When you are being investigated for or charged with a crime, choosing the right lawyer to represent you may be the most important decision you ever make. No attorney is the right choice for every case. Choose an attorney with expertise. I will not represent you to complete a business transaction. Similarly, you should not expect your business attorney to represent you in a criminal case – even if the charges relate to your business.
I often hear from prospective clients, “This case relates to a real estate transaction, so I need a real estate lawyer.” This is not correct. What you need if you are charged with a crime is an attorney with expertise in criminal defense. Only a criminal defense lawyer will be familiar with the Rules of Criminal Procedure, will have expertise in the possible constitutional violations that the authorities may have committed in questioning you or searching your premises, and will be able to evaluate the strength of the criminal case in order to advise you. It may be, for example, that your case depends more on expertise relating to the Fifth Amendment than on any aspect of real estate law. If your criminal defense attorney needs additional information about real estate law or some other area specific to your case, he or she can arrange to consult with an attorney in that field. But only a criminal defense attorney will have the expertise to properly handle a criminal case.
If the charges are in federal court, be sure the attorney you are considering has extensive experience in federal court. Many criminal defense attorneys primarily handle cases in state courts. They may not be the best choice for a case in federal court, where the cases are often more complicated, the stakes are often higher, and the laws and procedures are different than in state court. This would be akin to hiring a general surgeon to do your brain surgery. Similarly, be wary of an attorney who handles business matters, personal injury, criminal defense, and divorce. You need a specialist. I practice almost exclusively in federal court, and I have done so for the last 25 years. Few attorneys have as much experience as I do in federal criminal cases.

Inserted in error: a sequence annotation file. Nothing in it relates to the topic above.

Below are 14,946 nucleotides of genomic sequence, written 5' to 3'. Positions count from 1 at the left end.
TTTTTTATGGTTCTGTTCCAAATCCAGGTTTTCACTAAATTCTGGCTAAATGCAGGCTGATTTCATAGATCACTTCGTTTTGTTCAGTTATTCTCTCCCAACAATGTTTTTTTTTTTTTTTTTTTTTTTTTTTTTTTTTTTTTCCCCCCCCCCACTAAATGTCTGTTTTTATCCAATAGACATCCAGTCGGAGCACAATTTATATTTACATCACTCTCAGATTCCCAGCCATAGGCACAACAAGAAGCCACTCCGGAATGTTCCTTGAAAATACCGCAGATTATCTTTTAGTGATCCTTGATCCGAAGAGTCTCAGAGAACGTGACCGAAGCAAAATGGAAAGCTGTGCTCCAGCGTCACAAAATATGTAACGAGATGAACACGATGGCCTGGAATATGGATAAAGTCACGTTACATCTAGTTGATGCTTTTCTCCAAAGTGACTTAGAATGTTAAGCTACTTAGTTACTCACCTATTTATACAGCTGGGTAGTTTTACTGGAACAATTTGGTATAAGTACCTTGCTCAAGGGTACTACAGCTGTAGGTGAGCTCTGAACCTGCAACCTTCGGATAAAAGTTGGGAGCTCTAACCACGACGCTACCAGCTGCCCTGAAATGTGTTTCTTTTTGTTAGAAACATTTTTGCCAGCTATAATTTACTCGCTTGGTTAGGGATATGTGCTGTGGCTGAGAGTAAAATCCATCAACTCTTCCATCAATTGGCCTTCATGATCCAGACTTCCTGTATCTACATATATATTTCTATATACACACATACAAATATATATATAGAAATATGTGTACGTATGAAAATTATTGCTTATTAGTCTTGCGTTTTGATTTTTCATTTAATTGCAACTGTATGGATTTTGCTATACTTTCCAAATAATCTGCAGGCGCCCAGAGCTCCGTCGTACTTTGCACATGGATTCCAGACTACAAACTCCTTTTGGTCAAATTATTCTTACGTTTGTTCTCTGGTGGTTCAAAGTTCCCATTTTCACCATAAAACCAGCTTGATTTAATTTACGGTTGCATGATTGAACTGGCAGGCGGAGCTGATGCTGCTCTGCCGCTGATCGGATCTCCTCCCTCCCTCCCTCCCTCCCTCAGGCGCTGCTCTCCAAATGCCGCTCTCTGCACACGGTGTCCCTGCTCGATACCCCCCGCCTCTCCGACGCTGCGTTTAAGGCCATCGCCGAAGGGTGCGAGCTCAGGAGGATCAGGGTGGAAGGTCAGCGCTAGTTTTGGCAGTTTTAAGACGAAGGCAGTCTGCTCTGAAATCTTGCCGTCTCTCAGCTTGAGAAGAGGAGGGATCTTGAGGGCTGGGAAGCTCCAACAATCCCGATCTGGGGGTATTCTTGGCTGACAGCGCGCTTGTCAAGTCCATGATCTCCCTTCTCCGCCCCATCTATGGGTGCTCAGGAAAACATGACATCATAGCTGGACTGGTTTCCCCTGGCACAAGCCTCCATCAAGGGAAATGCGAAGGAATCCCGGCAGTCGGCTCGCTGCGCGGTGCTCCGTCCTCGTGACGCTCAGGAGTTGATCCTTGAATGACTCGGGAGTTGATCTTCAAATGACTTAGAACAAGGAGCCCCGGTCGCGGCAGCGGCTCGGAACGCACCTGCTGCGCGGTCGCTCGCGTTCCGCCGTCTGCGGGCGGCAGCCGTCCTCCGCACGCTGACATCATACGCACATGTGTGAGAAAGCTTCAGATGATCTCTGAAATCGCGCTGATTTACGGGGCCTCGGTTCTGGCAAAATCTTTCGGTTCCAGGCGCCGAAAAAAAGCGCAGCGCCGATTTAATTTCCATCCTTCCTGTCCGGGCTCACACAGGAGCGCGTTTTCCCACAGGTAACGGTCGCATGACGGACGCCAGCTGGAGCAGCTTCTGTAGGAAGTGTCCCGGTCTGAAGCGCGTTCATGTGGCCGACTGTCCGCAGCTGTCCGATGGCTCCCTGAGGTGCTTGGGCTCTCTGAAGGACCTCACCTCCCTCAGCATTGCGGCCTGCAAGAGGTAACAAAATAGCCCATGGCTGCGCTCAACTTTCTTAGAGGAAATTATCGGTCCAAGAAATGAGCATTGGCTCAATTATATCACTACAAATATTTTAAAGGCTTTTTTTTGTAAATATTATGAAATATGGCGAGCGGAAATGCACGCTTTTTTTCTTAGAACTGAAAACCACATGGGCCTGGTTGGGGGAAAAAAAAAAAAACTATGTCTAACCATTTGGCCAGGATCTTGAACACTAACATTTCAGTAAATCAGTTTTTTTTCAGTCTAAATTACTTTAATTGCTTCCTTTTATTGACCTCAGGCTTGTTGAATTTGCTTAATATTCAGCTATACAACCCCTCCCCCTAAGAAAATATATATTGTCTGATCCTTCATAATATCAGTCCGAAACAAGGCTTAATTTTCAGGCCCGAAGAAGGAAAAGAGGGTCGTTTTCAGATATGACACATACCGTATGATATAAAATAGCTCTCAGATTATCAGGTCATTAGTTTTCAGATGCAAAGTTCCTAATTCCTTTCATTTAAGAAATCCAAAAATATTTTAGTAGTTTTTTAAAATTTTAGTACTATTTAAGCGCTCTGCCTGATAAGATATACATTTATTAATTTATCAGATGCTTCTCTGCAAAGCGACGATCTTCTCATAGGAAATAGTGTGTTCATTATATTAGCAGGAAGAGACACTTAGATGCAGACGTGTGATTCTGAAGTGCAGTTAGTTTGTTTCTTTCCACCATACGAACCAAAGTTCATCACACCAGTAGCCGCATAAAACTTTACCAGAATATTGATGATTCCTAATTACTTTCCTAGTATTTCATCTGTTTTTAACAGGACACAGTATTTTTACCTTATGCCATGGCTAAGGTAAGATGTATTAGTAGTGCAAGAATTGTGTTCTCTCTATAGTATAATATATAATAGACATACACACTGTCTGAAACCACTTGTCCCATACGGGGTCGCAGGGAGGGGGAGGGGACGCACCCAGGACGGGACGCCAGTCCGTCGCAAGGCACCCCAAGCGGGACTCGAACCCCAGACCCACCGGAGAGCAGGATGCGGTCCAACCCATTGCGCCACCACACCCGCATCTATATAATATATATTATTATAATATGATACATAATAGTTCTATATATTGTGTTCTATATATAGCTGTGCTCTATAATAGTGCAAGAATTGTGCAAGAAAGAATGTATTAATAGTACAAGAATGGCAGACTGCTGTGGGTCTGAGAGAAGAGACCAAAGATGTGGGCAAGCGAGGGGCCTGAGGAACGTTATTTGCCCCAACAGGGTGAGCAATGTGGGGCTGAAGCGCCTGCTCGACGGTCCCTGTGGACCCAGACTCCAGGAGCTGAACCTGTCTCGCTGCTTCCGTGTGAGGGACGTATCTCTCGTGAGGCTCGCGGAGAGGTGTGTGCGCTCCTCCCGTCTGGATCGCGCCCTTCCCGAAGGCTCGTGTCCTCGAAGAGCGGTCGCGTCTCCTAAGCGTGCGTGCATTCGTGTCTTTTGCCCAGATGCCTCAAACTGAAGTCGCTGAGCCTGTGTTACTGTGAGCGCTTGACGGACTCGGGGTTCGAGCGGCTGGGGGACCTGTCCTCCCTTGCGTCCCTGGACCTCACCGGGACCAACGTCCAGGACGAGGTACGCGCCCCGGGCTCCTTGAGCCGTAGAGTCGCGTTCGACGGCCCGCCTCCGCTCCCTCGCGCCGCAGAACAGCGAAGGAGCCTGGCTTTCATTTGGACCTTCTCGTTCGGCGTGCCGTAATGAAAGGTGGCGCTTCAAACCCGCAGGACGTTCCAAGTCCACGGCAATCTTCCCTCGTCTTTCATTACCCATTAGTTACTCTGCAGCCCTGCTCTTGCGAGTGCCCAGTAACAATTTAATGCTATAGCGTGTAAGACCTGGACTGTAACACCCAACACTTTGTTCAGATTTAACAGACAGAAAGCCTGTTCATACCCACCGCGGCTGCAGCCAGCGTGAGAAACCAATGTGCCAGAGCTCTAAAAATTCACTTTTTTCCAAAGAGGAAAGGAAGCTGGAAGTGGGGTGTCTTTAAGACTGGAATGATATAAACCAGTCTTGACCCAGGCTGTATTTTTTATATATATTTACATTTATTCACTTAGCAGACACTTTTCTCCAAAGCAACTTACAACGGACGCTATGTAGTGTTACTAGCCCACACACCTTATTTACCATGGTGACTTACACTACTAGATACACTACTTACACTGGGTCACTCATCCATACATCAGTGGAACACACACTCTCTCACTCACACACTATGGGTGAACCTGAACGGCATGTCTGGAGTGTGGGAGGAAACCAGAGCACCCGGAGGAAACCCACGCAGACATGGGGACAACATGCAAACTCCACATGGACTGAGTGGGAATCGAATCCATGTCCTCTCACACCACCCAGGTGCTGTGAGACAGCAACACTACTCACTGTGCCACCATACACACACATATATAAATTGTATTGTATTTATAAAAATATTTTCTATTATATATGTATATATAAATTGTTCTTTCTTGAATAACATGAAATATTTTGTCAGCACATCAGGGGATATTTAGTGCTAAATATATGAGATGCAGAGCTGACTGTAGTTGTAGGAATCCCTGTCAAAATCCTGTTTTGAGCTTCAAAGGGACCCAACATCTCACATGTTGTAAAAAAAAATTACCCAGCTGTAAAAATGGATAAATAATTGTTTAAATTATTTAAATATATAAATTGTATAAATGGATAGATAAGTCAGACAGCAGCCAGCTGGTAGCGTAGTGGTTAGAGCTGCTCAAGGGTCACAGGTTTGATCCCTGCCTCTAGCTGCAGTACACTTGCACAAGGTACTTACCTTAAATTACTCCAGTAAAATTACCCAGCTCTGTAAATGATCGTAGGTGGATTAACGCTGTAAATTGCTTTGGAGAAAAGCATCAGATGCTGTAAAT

Regardless of whether you choose to consider me, I encourage you to speak to several different lawyers before deciding who to retain. Get several points of view about your situation. It is important that you have complete confidence in your attorney. When speaking to attorneys, however, be careful not to be most impressed by lawyers who simply tell you what you want to hear. Any lawyer who tells you they can win your case is not to be trusted. That does not mean you are going to lose. It means that at the time of the first consultation, there is not enough information available to make a complete assessment. Grandiose statements are more about salesmanship—convincing you to hire that lawyer—than about any sort of accurate evaluation of your case.
When speaking to lawyers, here are some questions you may want to ask:
- How long have you been practicing law?
- What types of cases do you handle?
- What percentage of your practice is criminal defense?
- What percentage of your practice is federal criminal defense?
- How many criminal cases have you tried in federal court?
- Do you have enough time to handle my case?
- Will you personally handle my case, including all pretrial hearings?
- How will you communicate with me about the status of my case?
- If I leave you a message, how long typically will it take you to get back to me?
- What is the next step in my case?
- Describe the general judicial process that will be followed in my case.
I do not charge for an initial consultation. I am happy to meet with you to discuss your case and to answer your questions. You are under no obligation to hire me. I encourage you to take the time you need to choose the attorney you are most comfortable with and who you feel will do the best job on your case.
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